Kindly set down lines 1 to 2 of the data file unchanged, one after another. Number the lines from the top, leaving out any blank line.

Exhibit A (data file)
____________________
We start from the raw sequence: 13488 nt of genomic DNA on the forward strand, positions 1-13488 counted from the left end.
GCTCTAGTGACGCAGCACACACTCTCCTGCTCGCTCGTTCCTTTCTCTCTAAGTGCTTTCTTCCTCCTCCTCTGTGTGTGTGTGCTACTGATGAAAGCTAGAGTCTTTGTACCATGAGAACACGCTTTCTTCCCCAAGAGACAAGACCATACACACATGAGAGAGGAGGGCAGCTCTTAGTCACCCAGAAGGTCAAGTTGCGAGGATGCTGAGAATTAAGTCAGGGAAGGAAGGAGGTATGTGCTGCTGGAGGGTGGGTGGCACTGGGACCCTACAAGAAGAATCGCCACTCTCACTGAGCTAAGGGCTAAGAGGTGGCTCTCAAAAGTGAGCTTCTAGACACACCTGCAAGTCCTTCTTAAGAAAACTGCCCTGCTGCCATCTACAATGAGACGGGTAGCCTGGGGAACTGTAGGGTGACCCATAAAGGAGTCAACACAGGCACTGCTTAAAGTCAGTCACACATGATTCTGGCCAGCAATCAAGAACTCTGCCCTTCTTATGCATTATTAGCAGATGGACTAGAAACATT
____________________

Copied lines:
We start from the raw sequence: 13488 nt of genomic DNA on the forward strand, positions 1-13488 counted from the left end.
GCTCTAGTGACGCAGCACACACTCTCCTGCTCGCTCGTTCCTTTCTCTCTAAGTGCTTTCTTCCTCCTCCTCTGTGTGTGTGTGCTACTGATGAAAGCTAGAGTCTTTGTACCATGAGAACACGCTTTCTTCCCCAAGAGACAAGACCATACACACATGAGAGAGGAGGGCAGCTCTTAGTCACCCAGAAGGTCAAGTTGCGAGGATGCTGAGAATTAAGTCAGGGAAGGAAGGAGGTATGTGCTGCTGGAGGGTGGGTGGCACTGGGACCCTACAAGAAGAATCGCCACTCTCACTGAGCTAAGGGCTAAGAGGTGGCTCTCAAAAGTGAGCTTCTAGACACACCTGCAAGTCCTTCTTAAGAAAACTGCCCTGCTGCCATCTACAATGAGACGGGTAGCCTGGGGAACTGTAGGGTGACCCATAAAGGAGTCAACACAGGCACTGCTTAAAGTCAGTCACACATGATTCTGGCCAGCAATCAAGAACTCTGCCCTTCTTATGCATTATTAGCAGATGGACTAGAAACATT